THE PERSONAL IS POLITICAL 

The iconic slogan of the 1960s and 70s women’s movement has been repeated to the point of banality over the last six decades, but this does not mean that it is any less relevant today. Academic book reviews rarely mention the author’s personal biography, but in this discussion of racial and ethnic diversity in Russia studies it is salient to point out that Lee himself – as he writes in the Acknowledgements – is the child of Korean immigrants to the United States.  He is among the few ethnically East Asian scholars in Russia studies (other examples being Notre Dame’s Emily Wang and UPenn’s Brian Kim). Lee’s personal background makes The Ethnic Avant-Garde political: beyond its specific content, the very fact that a seminal contribution to the field has been made by a person of color is, in itself, worthy of celebration. Most significantly, however, is that The Ethnic Avant-Garde points to the way diversity in the profession can facilitate a dramatic reinterpretation of the Soviet Union’s place in the global cultural space by foregrounding the inter-ethnic and inter-racial connections that the present Eurocentric scholarship has overlooked.

Emily Couch is a Staff Intern at the Kennan Institute.  She recently completed a double Master’s degree in Russian & East European Studies at University College London and the Higher School of Economics (Moscow). She has just returned from a year living in Russia where, in addition to her degree, she interned with the independent Russian pollster, The Levada Center.  Earlier this year, she defended her thesis entitled The Inter-regional Diffusion of Russian Protest Repertoires in a Trans-National Context, 2008 – Present.  Her articles have been published by news outlets including The Moscow Times and The Calvert Journal.
Twitter: @EmilyCouchUK

Yelena Furman’s short story “Naming” published in Narrative Magazine

We congratulate our own Yelena Furman on her first ever fiction publication. Her story “Naming” appears in the Fall 2019 issue of Narrative Magazine. It centers an immigrant protagonist — Sofia, Sonia, Sonechka — who moves back to Moscow in 1992 for a job copyediting “one of the many publications springing up in the newly liberalized atmosphere now that the Soviet Union had collapsed.” This is a delightful tale of search for identity, romance, a connection with the place, and, of course, books.

The story is available online after a free registration to the website. If it resonates with you, please leave a comment on the website, write back to us or to the author directly. Publishing short stories can be a lonely business, and the most effective way to support a writer is to comment on the work you love.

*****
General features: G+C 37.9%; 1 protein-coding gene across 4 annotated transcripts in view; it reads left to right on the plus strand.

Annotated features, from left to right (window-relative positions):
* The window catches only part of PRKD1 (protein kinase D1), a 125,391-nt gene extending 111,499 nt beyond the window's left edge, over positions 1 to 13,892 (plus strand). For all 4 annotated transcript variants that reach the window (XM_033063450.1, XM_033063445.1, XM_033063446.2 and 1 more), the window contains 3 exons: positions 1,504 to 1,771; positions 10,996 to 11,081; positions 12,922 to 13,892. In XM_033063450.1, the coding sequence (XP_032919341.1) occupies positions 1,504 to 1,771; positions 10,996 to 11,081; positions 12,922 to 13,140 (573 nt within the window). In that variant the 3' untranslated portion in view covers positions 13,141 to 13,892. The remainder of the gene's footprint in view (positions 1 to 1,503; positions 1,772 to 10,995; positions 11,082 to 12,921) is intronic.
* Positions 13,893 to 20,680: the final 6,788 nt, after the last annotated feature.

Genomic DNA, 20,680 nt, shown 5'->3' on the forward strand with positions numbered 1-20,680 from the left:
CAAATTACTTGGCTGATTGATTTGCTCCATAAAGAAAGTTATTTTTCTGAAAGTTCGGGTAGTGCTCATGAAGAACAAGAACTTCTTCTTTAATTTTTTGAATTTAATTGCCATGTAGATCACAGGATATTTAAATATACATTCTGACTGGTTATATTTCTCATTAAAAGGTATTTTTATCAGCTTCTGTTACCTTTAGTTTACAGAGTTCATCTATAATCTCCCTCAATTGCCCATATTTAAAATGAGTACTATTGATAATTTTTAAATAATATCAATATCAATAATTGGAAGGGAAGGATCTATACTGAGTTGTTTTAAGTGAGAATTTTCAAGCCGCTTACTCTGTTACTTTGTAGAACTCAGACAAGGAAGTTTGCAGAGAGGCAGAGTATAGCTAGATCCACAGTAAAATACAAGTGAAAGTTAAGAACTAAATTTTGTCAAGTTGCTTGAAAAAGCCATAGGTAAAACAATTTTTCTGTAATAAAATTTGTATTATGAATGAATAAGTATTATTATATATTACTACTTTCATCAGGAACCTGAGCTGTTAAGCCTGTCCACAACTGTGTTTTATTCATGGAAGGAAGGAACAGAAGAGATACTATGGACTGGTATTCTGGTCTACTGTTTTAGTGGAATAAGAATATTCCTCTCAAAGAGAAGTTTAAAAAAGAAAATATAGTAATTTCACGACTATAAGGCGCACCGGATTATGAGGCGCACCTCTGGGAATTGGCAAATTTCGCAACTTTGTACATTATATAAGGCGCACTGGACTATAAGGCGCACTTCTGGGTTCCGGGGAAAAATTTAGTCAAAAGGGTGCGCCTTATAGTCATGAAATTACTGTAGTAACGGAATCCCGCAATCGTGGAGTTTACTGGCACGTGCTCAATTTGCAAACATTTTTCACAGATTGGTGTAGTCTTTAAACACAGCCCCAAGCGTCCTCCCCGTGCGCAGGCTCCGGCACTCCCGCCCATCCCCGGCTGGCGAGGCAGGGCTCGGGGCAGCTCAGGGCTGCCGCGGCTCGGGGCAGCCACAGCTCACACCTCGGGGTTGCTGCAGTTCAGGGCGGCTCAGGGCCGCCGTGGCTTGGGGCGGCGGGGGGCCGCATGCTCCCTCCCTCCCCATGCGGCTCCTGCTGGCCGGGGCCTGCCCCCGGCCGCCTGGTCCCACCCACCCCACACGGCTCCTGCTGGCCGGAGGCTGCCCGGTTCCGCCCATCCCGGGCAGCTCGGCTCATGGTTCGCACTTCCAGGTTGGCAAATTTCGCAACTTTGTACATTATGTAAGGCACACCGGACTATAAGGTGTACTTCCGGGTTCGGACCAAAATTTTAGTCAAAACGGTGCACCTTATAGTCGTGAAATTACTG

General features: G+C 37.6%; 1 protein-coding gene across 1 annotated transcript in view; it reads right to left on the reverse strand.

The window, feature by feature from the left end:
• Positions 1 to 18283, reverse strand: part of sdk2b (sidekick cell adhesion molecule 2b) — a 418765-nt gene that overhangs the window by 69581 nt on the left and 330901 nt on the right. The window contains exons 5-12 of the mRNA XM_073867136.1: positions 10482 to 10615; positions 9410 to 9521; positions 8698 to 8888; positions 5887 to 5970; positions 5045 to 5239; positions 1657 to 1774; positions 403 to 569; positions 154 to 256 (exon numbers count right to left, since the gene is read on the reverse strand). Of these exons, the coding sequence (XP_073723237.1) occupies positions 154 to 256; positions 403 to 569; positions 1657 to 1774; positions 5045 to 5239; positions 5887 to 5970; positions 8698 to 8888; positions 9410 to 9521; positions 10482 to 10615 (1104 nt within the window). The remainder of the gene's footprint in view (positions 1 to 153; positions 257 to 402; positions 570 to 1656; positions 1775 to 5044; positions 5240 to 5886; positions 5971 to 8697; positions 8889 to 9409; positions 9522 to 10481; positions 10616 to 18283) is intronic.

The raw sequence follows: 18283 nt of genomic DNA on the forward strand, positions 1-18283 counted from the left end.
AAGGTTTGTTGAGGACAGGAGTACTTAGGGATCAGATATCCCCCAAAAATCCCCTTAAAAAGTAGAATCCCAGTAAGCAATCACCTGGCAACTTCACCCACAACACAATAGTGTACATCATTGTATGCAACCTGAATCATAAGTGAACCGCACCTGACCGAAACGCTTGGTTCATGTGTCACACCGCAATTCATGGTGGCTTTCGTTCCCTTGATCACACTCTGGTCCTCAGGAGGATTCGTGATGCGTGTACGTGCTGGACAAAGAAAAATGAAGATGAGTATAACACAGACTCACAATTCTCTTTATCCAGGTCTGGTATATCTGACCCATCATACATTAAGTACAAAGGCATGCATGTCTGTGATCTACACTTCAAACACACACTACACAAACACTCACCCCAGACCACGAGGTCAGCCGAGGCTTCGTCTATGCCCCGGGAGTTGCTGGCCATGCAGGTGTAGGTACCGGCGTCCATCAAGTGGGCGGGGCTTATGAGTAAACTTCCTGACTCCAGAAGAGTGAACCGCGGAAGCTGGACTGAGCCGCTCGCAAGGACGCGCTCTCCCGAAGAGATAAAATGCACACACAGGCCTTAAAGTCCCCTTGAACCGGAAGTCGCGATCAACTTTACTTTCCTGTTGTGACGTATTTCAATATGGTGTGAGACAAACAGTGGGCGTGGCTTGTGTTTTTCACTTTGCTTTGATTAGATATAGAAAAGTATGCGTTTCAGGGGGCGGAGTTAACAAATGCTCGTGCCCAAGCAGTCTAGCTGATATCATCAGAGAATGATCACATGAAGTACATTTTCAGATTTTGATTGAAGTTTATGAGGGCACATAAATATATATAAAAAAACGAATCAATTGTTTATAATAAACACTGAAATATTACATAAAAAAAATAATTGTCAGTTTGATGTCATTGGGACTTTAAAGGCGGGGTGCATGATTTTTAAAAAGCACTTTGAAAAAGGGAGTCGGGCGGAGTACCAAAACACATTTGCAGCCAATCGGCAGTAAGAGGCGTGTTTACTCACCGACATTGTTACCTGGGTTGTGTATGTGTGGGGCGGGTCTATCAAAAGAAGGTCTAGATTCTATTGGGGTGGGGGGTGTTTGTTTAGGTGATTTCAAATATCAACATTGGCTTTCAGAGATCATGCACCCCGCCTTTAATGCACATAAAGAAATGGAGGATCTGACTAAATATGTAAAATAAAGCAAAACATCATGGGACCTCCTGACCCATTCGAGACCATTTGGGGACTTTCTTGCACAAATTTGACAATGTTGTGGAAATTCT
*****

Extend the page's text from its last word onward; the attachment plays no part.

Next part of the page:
From early on, the most significant episodes of my life were bound up with books. I was reading Eugene Onegin when we left the Soviet Union, The Seagull when I lost my virginity, and the Russian realists when I fell in love, a process that spanned several authors. I was in my last year of college, in 1992, when I met Daniel, a graduate student. I caught him looking at me during our first class meeting for a seminar on nineteenth-century Russian fiction. He didn’t look away when I met his stare, which betrayed too much self-confidence on his part yet was oddly intriguing. We didn’t speak, but for the next few weeks I would continually feel his bright-green eyes on me. Daniel’s eyes were his most striking feature; they had the ability to bore into you with an unearthly intensity and leave you feeling as though you’d just been seen through to the inside.

https://www.narrativemagazine.com/issues/fall-2019/fiction/naming-yelena-furman

A Soviet YA Classic: Aleksandra Brushtein’s Дорога уходит в даль (The Road Goes off into the Distance)

It is hard to overstate just how much Aleksandra Brushtein’s autobiographical novel about Aleksandra (Sasha) Yanovskaya, a young Jewish girl growing up in Vilna at the turn of the century, was beloved by generations of Soviet children. At a time when I have completely forgotten plots of books I read much later, I can still recall various episodes from this one. A copy of the book, which my family took with us when we left the Soviet Union, is one of my prized possessions. My mom loved this book so much she wanted to name me Sasha (an attempt ended by my great-grandmother Aleksandra’s announcement post my birth that Ashkenazi Jews cannot name children after living relatives). A remarkable thing about this novel is that it has a Jewish protagonist and depicts Jewish life but still became so popular in a country as anti-Semitic as the Soviet Union. Its popularity has endured in contemporary Russia, where “since 2005, a new printing of the book by different publishers has appeared almost every two years,” including an annotated edition.

Yet as Liza Rozovsky’s article notes, Brushtein “is barely known outside the Russian-speaking world.” To date, there is no English translation. If there is a translator out there who could take on this project, many in the diaspora would be eternally grateful on behalf of their children and their English-speaking friends’ children. In any case, it’s great to see this book being written about at length and we — and our inner younger selves — are thrilled to highlight it on Punctured Lines.